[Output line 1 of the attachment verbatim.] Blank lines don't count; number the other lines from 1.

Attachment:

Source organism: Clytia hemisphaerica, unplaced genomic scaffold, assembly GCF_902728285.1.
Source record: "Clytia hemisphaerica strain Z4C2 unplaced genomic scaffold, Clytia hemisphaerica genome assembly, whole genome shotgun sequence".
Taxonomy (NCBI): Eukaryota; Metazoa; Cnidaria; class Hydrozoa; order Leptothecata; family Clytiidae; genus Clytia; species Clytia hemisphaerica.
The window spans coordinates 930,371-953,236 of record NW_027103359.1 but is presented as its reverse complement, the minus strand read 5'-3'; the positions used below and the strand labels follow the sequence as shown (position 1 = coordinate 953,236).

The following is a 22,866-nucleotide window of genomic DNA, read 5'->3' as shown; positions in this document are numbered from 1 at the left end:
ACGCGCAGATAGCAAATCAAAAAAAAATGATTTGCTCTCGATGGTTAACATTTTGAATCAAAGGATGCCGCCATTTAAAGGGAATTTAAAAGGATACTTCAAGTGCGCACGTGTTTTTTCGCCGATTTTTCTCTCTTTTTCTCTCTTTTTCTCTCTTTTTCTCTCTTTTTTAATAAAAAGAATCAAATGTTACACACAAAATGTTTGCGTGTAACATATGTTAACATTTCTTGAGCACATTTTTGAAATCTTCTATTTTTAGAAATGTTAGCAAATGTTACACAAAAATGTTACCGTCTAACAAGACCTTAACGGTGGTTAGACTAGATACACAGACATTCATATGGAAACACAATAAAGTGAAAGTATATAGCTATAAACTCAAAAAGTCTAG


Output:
Source organism: Clytia hemisphaerica, unplaced genomic scaffold, assembly GCF_902728285.1.